Once my parents left, it forced DH and I to get into a routine. The routine made a huge difference to my sanity, and the babies were much happier and more content for it as well. We also decided that DH would give one bottle feed in the night, which meant that we both got a solid chunk of 6 hours’ sleep at night. The sleep made everything seem much better.

My top tips for avoiding feeling overwhelmed (or rather, what worked for me) are to get a good routine, figure out a system whereby you can get at least one chunk of restorative sleep at night, get out every day for at least a little bit (even if it’s just to putz around the mall or walk down the road for a coffee), and take a shower/get dressed in the morning… somehow, maintaining that semblance of normalcy helped immensely. 

Post # 6
7191 posts
Busy Beekeeper
  • Wedding: February 2013

My family and friends all live across the country, but they came out in shifts for the first 4 weeks to visit and help. DH works 24 hour shifts, so I am home alone with the baby a lot. If it weren’t for the help I got from family, I probably wouldn’t have ever eaten or taken a shower, but I have a challenging baby. You might get lucky and have a really easy baby.

Now that DD is 4 months old, I’m more used to handling her alone. I won’t lie to you, it gets exhausting not being able to put her down or have some time to myself, but it’s much easier now than when she was a newborn.

There’s so many emotions when they’re new, and if you’re BFing that can be mentally and emotionally draining in the beginning (although worth it, IMO).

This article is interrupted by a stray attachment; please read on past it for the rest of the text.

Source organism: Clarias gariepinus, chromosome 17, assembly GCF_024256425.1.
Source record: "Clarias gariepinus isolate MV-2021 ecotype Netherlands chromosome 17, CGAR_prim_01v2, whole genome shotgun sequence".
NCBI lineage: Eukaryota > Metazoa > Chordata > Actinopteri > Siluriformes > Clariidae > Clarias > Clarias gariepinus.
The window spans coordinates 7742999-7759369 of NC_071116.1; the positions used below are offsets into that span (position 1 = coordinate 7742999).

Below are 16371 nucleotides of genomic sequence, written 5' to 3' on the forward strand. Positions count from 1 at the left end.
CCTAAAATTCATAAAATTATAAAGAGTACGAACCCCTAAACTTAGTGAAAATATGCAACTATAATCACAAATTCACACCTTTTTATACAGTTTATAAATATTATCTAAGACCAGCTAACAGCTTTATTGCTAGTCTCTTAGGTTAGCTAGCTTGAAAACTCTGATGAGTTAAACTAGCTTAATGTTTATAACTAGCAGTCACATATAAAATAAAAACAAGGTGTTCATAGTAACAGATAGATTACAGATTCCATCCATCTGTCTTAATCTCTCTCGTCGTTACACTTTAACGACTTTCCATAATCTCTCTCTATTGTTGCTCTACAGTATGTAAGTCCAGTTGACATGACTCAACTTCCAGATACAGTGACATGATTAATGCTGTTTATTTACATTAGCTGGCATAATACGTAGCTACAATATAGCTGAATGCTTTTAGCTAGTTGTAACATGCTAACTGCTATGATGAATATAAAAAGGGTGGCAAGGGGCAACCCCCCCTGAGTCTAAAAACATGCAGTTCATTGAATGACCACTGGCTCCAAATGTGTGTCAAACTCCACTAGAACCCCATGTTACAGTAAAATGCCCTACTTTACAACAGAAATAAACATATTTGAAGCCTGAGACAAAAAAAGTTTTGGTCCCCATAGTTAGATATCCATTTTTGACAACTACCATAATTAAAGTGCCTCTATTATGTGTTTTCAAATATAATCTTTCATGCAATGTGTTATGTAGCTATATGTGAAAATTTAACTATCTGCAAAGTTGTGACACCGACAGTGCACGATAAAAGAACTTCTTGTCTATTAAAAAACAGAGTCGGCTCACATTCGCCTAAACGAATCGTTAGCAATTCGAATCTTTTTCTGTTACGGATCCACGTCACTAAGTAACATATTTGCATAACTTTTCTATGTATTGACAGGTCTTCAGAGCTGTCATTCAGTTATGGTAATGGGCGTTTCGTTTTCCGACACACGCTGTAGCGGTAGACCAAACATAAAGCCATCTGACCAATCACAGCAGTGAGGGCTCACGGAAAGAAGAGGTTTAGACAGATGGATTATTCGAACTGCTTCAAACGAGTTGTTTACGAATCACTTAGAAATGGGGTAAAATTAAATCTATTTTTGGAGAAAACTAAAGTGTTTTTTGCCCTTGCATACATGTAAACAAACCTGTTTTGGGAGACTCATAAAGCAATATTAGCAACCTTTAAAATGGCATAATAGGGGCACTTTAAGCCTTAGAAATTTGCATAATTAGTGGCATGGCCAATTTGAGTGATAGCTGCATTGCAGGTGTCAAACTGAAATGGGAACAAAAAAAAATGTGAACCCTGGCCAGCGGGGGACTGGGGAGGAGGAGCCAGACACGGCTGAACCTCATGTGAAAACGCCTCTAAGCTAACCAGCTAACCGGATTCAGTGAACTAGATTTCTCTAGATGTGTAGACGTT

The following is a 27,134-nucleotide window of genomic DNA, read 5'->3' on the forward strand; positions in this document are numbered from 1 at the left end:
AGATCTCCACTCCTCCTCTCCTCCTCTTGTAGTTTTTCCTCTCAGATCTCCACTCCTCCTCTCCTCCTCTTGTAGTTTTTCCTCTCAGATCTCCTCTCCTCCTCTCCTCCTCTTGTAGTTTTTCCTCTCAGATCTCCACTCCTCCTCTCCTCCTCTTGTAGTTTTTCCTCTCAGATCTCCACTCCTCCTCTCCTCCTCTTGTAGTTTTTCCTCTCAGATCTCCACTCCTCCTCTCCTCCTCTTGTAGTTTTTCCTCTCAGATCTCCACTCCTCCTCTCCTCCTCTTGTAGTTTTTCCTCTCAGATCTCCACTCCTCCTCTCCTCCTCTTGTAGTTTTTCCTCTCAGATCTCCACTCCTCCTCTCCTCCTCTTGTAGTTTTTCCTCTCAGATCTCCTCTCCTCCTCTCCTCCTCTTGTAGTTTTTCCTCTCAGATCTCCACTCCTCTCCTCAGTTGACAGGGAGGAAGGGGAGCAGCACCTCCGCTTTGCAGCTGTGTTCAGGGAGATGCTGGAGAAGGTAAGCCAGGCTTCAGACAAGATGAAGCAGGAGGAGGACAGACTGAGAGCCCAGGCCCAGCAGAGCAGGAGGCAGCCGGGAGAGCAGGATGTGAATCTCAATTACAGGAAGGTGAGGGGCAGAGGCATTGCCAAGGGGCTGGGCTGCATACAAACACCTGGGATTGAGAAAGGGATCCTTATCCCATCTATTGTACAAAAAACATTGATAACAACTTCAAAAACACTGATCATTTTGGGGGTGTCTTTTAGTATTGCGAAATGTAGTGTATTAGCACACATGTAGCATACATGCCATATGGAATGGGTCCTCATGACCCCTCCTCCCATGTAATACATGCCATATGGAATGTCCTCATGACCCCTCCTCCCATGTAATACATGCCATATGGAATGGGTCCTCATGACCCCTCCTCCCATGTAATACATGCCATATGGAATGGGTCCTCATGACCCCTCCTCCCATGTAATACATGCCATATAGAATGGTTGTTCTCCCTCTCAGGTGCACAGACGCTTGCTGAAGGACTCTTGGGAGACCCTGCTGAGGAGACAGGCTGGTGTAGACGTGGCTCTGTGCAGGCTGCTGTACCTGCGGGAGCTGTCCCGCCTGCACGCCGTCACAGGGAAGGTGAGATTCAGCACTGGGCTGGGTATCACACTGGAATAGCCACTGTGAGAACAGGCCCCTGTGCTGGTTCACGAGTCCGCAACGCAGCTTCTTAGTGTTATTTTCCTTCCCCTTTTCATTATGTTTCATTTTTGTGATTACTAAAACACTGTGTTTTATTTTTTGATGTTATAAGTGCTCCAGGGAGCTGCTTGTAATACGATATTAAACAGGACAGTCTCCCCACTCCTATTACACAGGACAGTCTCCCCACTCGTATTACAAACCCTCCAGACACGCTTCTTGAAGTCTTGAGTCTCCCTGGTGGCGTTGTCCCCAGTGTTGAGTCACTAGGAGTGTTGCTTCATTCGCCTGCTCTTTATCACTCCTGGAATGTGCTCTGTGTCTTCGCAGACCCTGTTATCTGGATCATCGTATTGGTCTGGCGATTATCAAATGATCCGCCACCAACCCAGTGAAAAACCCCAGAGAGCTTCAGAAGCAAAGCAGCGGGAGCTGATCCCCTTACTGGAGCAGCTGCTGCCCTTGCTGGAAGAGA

Any chance you’re family can come visit and help you in those first weeks?

Post # 7
3637 posts
Sugar bee
  • Wedding: September 2015

It will be hard, but you will be amazing at it. Once you home that baby in your arms you will start to find your groove as a mother. Just remember to talk to your husband and remind each other that the house work will suffer during this time and it should be allowed to suffer.

Also see if you can put together a whole heap of freezer meals so that you won’t have to keep up with cooking. Or sign up for a meal delivery program like Lite n Easy. 

Above all, remember to enjoy this fleeting, magical time. 🙂

Post # 8
2419 posts
Buzzing bee
  • Wedding: May 2013

I didn’t have any relatives anywhere close to us when my former DH and I had my first son. My mother was in another country and my ILS close enough to visit occasionally but far to far away to offer practical everyday help. I also had absolutely NO experience of babies since I was an only child with older cousins.

I still remember leaving hospital and wondering why on earth anyone thought me responsible enough to take this vulnerable little baby home!